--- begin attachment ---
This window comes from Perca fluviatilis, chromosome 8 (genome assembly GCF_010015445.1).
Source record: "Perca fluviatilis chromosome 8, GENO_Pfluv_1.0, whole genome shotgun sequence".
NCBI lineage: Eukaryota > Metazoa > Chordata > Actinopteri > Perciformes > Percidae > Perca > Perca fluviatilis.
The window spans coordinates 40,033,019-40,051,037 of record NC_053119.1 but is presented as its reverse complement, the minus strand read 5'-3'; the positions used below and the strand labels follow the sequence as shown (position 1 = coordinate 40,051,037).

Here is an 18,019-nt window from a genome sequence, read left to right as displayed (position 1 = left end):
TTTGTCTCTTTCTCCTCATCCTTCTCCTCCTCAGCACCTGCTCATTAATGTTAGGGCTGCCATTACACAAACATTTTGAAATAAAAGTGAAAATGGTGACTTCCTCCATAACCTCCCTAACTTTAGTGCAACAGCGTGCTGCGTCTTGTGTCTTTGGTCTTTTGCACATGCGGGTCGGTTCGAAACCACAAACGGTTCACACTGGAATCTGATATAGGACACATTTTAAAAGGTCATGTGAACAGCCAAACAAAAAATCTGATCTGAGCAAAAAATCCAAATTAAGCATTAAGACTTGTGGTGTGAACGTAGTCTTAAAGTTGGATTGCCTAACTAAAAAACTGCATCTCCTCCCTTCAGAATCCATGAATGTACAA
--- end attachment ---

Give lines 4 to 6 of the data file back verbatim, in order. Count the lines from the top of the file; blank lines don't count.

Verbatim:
The window spans coordinates 40,033,019-40,051,037 of record NC_053119.1 but is presented as its reverse complement, the minus strand read 5'-3'; the positions used below and the strand labels follow the sequence as shown (position 1 = coordinate 40,051,037).

Here is an 18,019-nt window from a genome sequence, read left to right as displayed (position 1 = left end):
TTTGTCTCTTTCTCCTCATCCTTCTCCTCCTCAGCACCTGCTCATTAATGTTAGGGCTGCCATTACACAAACATTTTGAAATAAAAGTGAAAATGGTGACTTCCTCCATAACCTCCCTAACTTTAGTGCAACAGCGTGCTGCGTCTTGTGTCTTTGGTCTTTTGCACATGCGGGTCGGTTCGAAACCACAAACGGTTCACACTGGAATCTGATATAGGACACATTTTAAAAGGTCATGTGAACAGCCAAACAAAAAATCTGATCTGAGCAAAAAATCCAAATTAAGCATTAAGACTTGTGGTGTGAACGTAGTCTTAAAGTTGGATTGCCTAACTAAAAAACTGCATCTCCTCCCTTCAGAATCCATGAATGTACAA